When you think of retirement planning, you may be focusing on one question: How much money do I need? Unfortunately, there isn't a singular answer to that question that will satisfy everyone's needs. In addition, there are many more questions you should ask yourself before making a solid plan or quitting your job.
What are my expectations for retirement? Your retirement may not be anything like your neighbor's retirement,so there is no set amount of money everyone must save before they stop working. You deserve to enjoy this special time after decades of hard work, but your goals are as unique as you are. Where you plan to live, the hobbies you hope to pursue, and even factors such as your social life will influence your budget in retirement. Don't worry about Jim next door and his retirement savings goal; worry about yourself and your own goals.
How much will health care cost? When you first think of your expected retirement budget, you're probably calculating items like housing, food, travel, and so on. But don't forget that you could experience unforeseen medical bills, from expensive prescriptions or even a long stay in a nursing facility. Consider whether your insurance is adequate to cover unexpected health care costs, and plan a little more room in your budget to cover them.
How many years will I spend in retirement? Rather than focusing on how much money you need, ask yourself how long you will need it. Of course, you don't have a crystal ball, so you'll have to guess about your life expectancy based on your current state of health, your parents' longevity, and other factors. Knowing how long you need to live on your retirement savings can help you figure out how much you need to save.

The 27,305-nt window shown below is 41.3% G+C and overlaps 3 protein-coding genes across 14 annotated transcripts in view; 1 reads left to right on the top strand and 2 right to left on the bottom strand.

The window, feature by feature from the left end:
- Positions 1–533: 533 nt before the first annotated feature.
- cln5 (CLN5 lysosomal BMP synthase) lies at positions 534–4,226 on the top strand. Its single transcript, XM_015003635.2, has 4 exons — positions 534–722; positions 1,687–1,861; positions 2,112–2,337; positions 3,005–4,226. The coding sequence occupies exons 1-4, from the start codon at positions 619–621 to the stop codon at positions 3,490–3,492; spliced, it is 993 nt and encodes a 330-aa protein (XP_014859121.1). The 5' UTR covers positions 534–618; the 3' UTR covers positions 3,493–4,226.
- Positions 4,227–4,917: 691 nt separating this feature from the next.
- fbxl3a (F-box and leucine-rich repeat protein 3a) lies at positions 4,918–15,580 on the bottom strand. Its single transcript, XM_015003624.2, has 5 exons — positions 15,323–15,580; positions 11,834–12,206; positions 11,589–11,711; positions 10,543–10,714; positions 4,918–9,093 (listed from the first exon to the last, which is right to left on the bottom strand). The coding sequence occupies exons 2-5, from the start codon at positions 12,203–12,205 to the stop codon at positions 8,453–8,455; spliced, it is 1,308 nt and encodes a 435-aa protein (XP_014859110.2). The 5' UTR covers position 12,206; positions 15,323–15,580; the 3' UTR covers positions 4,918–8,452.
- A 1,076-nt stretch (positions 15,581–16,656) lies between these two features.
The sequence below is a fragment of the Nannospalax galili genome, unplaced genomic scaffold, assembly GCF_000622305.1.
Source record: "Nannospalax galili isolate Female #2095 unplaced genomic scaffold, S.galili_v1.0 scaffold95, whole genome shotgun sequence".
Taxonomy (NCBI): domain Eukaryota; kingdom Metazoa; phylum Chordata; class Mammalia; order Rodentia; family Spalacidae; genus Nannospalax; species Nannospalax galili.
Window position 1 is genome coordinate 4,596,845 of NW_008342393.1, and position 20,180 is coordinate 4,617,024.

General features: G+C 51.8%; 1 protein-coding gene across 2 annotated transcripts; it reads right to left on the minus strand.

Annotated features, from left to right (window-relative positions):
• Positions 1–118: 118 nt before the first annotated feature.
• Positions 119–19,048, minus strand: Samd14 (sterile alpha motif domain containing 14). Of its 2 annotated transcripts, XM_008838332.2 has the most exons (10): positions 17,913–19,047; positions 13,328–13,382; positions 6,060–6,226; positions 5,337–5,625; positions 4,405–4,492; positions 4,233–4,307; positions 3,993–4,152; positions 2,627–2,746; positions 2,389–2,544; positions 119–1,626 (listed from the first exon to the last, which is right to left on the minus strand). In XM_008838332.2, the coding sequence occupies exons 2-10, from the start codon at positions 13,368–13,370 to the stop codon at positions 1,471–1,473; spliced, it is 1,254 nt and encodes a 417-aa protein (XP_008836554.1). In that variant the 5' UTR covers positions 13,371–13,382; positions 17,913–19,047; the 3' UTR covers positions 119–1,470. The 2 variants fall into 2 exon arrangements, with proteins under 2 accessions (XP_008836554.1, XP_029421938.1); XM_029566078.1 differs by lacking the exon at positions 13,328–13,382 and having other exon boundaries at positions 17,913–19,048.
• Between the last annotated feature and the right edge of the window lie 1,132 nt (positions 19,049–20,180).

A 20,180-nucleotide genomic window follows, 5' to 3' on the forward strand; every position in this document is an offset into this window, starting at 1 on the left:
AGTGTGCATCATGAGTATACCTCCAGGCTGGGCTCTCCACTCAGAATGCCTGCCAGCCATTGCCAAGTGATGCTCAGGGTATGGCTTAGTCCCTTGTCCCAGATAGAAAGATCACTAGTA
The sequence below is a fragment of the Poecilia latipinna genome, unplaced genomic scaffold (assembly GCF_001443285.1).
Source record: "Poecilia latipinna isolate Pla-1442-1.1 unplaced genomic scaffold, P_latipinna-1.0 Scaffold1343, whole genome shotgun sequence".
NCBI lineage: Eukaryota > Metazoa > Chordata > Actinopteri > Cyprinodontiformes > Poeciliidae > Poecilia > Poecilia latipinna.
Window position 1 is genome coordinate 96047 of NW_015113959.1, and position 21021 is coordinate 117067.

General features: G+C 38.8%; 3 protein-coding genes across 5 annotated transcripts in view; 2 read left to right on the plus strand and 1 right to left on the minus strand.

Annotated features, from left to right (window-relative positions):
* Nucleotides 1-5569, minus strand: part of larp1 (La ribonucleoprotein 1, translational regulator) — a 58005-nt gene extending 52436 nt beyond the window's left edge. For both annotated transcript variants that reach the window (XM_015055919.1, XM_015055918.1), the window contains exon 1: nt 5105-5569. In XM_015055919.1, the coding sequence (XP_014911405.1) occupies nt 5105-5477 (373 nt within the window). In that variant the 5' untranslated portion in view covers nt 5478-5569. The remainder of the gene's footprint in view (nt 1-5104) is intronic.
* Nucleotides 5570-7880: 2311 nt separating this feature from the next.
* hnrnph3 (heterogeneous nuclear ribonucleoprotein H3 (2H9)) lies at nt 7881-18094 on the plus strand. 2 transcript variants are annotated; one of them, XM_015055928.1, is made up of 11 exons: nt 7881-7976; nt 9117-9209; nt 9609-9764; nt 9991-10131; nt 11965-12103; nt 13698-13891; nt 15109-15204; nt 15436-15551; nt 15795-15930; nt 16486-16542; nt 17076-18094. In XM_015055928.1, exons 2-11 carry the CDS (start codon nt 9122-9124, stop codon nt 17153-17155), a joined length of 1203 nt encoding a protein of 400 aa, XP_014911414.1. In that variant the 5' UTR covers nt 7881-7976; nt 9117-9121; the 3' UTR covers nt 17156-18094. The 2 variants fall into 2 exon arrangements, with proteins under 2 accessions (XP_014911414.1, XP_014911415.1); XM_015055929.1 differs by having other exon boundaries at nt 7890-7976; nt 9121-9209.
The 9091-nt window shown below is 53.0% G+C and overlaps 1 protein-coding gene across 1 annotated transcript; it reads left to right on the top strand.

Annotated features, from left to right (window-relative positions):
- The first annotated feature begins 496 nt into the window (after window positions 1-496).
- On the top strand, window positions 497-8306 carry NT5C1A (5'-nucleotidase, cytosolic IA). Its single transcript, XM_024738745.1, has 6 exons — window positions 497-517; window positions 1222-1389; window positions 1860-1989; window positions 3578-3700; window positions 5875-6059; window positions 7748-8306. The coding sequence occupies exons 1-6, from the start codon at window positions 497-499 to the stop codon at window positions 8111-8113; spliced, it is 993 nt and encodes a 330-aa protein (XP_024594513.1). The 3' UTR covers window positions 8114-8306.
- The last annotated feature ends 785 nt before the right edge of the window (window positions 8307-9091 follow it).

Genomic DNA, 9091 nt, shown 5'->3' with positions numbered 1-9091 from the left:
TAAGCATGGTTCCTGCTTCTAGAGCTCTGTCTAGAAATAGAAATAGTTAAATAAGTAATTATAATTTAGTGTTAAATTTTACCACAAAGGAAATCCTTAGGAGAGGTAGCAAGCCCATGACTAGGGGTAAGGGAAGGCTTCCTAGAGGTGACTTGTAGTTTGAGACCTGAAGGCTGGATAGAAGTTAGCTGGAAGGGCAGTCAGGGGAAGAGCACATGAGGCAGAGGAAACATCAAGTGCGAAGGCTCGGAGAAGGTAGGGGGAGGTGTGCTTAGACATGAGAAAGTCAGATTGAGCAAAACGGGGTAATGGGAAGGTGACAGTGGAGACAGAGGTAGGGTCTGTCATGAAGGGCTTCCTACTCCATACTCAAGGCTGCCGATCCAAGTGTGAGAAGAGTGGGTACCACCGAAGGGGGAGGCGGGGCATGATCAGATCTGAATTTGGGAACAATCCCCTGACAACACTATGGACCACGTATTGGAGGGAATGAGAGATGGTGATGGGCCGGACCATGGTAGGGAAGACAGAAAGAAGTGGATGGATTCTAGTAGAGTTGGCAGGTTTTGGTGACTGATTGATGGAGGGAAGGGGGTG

When you think about retirement, you may tend to focus on saving enough money to live out the rest of your life comfortably. But don't get so hung up on the question of “How much” that you forget to ask yourself this very important question: “Where do I want to retire?”
Many retirees plan to stay exactly where they are, and there's certainly nothing wrong with that. But many soon-to-be retirees realize that the cost of living where they currently live will be a heavy burden to bear on a fixed income. Therefore, they plan to sell their homes and move to a new city or state – or even another country – where the cost of living is much more friendly to retirees. But before you decide upon a retirement location, consider the following factors.
Proximity to loved ones. That remote island might sound fantastic now, but when your daughter announces that she's expecting twins you may suddenly wish you lived closer to family. You might also miss your friends or your old community traditions. Traveling to visit home a few times a year can be expensive, so be sure to leave room in your budget.
Taxes. Obviously, federal income taxes are calculated at the same rate in all 50 states. But you would be surprised by the differences in state income taxes. Many retirees try to avoid states which tax Social Security income at high rates. Property and sales taxes are other important considerations.
Your lifestyle. If you love warm weather and the beach, you probably won't be too happy living in, say, North Dakota. Carefully weigh your hobbies and interests against the cost of living in a location which offers those options.
Access to health care. An exotic location may seem ideal, but remember to consider proximity to quality health care.
Consider a trial run. Once you've decided upon a retirement destination, consider trying a short-term rental in the area. After a few months, you will have a better idea of whether this place is “right” for you. Hopefully everything will work out as you hoped. But if it doesn't, you haven't invested all of your money in a mistake.
Carstens Financial Group focuses on providing comprehensive asset management, estate planning and life insurance solutions. Allow us to help you secure your financial future.